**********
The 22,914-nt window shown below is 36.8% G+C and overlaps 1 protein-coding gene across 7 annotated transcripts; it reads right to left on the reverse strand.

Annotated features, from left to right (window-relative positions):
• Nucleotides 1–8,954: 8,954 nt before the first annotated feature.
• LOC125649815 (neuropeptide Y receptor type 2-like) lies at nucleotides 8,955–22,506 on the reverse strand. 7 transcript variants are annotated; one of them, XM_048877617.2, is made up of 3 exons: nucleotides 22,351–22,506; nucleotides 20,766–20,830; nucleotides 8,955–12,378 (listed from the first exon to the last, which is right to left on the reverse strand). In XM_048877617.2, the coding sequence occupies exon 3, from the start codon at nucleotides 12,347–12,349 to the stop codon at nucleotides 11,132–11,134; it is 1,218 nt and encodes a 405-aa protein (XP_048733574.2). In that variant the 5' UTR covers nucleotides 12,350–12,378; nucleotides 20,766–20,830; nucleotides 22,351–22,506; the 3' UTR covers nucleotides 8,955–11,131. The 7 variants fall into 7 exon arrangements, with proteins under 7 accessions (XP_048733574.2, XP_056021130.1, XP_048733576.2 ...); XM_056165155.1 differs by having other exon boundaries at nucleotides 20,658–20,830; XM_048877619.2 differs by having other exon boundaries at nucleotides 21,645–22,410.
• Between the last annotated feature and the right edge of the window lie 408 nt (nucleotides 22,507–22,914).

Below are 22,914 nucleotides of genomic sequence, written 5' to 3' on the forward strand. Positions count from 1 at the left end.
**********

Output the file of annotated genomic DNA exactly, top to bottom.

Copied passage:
The 22,914-nt window shown below is 36.8% G+C and overlaps 1 protein-coding gene across 7 annotated transcripts; it reads right to left on the reverse strand.

Annotated features, from left to right (window-relative positions):
• Nucleotides 1–8,954: 8,954 nt before the first annotated feature.
• LOC125649815 (neuropeptide Y receptor type 2-like) lies at nucleotides 8,955–22,506 on the reverse strand. 7 transcript variants are annotated; one of them, XM_048877617.2, is made up of 3 exons: nucleotides 22,351–22,506; nucleotides 20,766–20,830; nucleotides 8,955–12,378 (listed from the first exon to the last, which is right to left on the reverse strand). In XM_048877617.2, the coding sequence occupies exon 3, from the start codon at nucleotides 12,347–12,349 to the stop codon at nucleotides 11,132–11,134; it is 1,218 nt and encodes a 405-aa protein (XP_048733574.2). In that variant the 5' UTR covers nucleotides 12,350–12,378; nucleotides 20,766–20,830; nucleotides 22,351–22,506; the 3' UTR covers nucleotides 8,955–11,131. The 7 variants fall into 7 exon arrangements, with proteins under 7 accessions (XP_048733574.2, XP_056021130.1, XP_048733576.2 ...); XM_056165155.1 differs by having other exon boundaries at nucleotides 20,658–20,830; XM_048877619.2 differs by having other exon boundaries at nucleotides 21,645–22,410.
• Between the last annotated feature and the right edge of the window lie 408 nt (nucleotides 22,507–22,914).

Below are 22,914 nucleotides of genomic sequence, written 5' to 3' on the forward strand. Positions count from 1 at the left end.